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Crowds gather to demand answers in the disappearance of students. Crowds gather to demand answers in the disappearance of students.

#TodosSomosAyotzinapa (We all are Ayotzinapa)

By Luz Rodea S.

Crowds gather to demand answers in the disappearance of students.

On September 26, students from the Ayotzinapa Rural College for Teachers, located in a small town located in the state of Guerrero, México, were attacked in the city of Iguala by municipal police, while they were on their way to a demonstration against the major of that locality. During the assault, 6 of the students were shot to death and 57 were held hostage, according to witnesses. A few days later, only 14 of them had been located. Since then, no one has heard from the rest, and from that day there has been no sign of the 43 missing students.

Rural Colleges for Teachers are institutions in which future educators are formed and prepared to teach children in communities that are often suffering from poverty or extreme poverty. The Ayotzinapa Rural College for Teachers, additionally, has a long tradition in political activity (and awareness) and from its classrooms were born some of the best-known characters in social justice movements.

Those 43 students were all farm boys with few options available beyond working on the fields or migrating to America. Boys who prefer being enrolled as local teachers in a school with historic radicalism and the possibility of a stable job in the future. The College, which is centered around a Marxist-Leninist ideology, was founded in 1926 with the aim of educating a peasant offspring. This same school educated Lucio Cabañas, one of the most important leaders in the Mexican guerrilla of the 70’s.

40 years later, students were soliciting money in order to attend a demonstration rejecting cuts to the school’s budget, which is state-financed. Historically, previous demonstrations had been violent, and this time was no exception. Students had demonstrated over the past years through demands concerning the state of their facilities, scholarships (in one of the poorest regions of the country) and academic improvement. They had blocked roads, stolen buses and closed buildings when authorities did not responded to their petitions.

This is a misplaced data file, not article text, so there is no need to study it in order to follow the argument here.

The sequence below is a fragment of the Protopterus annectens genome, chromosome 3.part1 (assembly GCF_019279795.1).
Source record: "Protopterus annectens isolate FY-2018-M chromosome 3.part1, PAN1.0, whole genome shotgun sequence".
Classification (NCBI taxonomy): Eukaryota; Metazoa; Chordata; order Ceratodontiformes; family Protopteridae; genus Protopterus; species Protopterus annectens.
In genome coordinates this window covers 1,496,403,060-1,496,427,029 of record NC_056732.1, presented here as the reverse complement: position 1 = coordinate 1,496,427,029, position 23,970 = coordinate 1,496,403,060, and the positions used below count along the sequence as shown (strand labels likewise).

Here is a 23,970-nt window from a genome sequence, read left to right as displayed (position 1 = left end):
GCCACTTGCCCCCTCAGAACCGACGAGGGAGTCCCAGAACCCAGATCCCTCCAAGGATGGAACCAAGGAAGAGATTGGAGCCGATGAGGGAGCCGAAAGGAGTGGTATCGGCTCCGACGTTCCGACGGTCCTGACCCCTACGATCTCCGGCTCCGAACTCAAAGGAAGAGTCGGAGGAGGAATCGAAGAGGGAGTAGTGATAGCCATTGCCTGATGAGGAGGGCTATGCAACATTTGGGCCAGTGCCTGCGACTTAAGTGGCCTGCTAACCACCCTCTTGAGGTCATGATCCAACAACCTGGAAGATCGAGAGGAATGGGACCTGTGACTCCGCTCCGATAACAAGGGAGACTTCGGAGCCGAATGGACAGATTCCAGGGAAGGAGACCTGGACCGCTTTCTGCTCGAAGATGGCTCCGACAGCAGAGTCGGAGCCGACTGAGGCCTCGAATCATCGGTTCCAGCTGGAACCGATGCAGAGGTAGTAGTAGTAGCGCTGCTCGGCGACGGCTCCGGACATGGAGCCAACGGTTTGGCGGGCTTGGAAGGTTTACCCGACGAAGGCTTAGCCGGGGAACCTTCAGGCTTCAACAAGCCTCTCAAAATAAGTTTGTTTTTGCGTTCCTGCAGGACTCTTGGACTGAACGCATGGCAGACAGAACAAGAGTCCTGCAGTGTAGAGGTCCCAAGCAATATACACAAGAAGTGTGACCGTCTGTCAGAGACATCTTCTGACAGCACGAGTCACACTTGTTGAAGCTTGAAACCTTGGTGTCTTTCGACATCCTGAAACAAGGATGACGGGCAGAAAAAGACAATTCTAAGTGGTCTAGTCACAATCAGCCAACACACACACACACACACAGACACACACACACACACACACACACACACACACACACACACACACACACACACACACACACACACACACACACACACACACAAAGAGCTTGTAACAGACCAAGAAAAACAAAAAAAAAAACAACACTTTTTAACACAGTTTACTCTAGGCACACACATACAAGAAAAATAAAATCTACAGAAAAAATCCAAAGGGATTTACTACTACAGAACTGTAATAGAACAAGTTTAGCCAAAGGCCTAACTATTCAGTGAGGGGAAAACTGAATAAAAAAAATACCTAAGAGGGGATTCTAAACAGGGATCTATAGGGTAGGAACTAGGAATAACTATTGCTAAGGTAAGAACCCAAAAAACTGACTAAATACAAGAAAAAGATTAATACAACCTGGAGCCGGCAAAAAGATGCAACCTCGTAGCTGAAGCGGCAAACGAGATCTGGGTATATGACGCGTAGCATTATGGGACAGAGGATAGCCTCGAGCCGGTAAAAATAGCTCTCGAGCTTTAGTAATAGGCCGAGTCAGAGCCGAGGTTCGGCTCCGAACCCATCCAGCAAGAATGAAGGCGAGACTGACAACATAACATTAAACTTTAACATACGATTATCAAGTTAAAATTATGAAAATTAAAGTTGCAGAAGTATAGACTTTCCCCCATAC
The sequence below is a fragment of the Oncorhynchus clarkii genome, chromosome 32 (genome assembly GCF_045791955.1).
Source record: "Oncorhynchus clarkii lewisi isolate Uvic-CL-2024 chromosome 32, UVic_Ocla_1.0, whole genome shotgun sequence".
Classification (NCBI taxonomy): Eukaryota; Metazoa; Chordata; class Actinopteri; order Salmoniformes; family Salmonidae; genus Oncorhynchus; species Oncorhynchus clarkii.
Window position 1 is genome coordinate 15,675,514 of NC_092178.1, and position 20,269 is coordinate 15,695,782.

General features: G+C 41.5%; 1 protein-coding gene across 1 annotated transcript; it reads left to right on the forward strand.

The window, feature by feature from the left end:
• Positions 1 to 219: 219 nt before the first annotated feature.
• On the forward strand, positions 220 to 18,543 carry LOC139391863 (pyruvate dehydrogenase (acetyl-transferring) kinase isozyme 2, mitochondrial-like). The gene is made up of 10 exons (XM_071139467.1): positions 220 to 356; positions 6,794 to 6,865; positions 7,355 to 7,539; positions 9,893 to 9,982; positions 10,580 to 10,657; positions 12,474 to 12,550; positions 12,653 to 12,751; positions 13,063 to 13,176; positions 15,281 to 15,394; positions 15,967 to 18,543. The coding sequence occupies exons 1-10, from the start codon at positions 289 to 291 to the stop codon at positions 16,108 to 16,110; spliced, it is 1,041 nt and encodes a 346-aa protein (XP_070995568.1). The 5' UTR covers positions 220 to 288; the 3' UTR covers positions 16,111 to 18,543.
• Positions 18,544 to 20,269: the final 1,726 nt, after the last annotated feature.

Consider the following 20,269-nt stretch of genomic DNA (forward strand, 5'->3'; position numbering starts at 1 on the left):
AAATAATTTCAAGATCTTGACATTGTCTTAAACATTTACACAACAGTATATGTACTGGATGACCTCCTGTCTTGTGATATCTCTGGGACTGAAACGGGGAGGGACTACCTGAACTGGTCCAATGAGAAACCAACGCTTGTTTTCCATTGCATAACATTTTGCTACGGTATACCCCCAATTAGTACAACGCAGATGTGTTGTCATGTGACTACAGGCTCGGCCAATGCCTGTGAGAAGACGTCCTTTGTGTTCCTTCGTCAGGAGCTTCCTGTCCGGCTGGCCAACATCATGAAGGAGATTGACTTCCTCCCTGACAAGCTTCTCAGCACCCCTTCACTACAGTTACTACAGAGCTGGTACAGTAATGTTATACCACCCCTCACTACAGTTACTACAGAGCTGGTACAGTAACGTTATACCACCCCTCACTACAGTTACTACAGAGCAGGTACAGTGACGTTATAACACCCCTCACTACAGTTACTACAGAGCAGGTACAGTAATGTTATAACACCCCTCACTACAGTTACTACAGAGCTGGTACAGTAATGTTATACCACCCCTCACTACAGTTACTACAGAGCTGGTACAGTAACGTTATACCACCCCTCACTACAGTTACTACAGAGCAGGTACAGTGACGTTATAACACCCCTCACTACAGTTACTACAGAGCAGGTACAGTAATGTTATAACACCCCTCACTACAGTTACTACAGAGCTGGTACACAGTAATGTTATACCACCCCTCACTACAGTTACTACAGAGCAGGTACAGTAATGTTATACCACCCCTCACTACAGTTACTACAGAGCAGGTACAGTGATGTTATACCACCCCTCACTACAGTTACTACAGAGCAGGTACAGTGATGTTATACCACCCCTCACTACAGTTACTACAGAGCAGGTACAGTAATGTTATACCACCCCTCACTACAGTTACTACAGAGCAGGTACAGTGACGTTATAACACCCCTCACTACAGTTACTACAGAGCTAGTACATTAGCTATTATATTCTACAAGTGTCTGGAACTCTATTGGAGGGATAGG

The last violent protest occurred on December 12, 2011, a day on which students marched on the “Sun superhighway” to demand that the state governor fulfill a series of agreements that had been already settled by both parties. The riot ended in a violent eviction with guns fired. That day, two students died.

What happened on September 26 was just the tip of the iceberg of what has been happening in Mexico throughout the past decade; just days after the raid, during the search for the bodies – headed by parents and neighbors from Ayotzinapa – mass graves started to emerge with corpses which originally were thought to be the students. This information was confirmed false a couple days later. As of this writing, at least 14 mass graves have been found full of unidentified bodies, with no known history and no identity. Possibly, the victims of drug cartels and their henchmen – presumably, public servants.

Under “They took them alive, we want them back alive” motto, several protests have been held during the past few days all over the country in which different associations, universities and civilians have clamored for an answer: to have the students back, to know where they are. Perhaps the biggest demonstration happened last Wednesday, October 22, named “Global Action Day for Ayotzinapa”. The day had more than 100 protests and demonstrations all over Mexico and around the world; at least 40 universities shut down, 11 marches and sit-ins were held in 12 Mexican states and cities like Los Angeles and Chicago, in the US; Edmonton and Montreal, in Canada; Barcelona and Madrid, in Spain; London, UK; Bogotá, Colombia; Buenos Aires, Argentina; Río de Janeiro, Brazil; Munich, Germany; Vienna, Austria; Naples, Italy; and Paris, France, among others, with people claiming that we all are Ayotzinapa.

In Mexico City, the main universities had a 48-hour shutdown and students as well as academics went onto the streets to block and walk through Reforma Avenue, one of the most important streets on the city, to get to the city’s Main Square during a 4 kilometer, 4 hour march. Approximately 50,000 people attended, making it the biggest protest in Mexico in this century. “Will I be next?” “Where are they?” “It was not drug cartels, it was the State” “They wanted to bury them not knowing they would seed” were a few of the many things we heard and read during the demonstration, led by the parents of the 43 missing.

Finally, last-minute news confirmed that the spouse of the major of Ayotzinapa is one of the leaders of an organized crime group. This is the only proof needed to show that Mexico suffers not only a deep State Crisis, but also a society-rising discontent, mainly amongst its youth.

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Luz Rodea S.

Born and bred in Mx city, gender specialist, urban development enthusiast, working in community development.

Catch up with me @luz_rodeas.

youth

organizing

published

October 28, 2014

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